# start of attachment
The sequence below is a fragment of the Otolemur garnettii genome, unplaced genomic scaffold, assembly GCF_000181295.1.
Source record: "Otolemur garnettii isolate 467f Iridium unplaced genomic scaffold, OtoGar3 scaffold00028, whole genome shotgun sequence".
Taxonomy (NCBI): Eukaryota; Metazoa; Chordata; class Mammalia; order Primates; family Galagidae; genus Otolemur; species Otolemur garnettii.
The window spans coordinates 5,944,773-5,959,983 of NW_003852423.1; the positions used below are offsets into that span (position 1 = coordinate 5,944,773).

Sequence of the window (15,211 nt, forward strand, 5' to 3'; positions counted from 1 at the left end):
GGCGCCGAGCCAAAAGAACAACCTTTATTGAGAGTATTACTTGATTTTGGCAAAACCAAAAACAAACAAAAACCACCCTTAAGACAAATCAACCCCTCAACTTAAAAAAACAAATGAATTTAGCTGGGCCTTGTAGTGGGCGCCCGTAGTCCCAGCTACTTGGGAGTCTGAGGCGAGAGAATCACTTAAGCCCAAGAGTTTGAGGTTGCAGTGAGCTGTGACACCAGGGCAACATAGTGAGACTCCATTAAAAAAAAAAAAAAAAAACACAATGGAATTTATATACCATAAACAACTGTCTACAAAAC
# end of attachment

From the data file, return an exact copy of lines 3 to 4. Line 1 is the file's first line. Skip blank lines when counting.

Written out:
Taxonomy (NCBI): Eukaryota; Metazoa; Chordata; class Mammalia; order Primates; family Galagidae; genus Otolemur; species Otolemur garnettii.
The window spans coordinates 5,944,773-5,959,983 of NW_003852423.1; the positions used below are offsets into that span (position 1 = coordinate 5,944,773).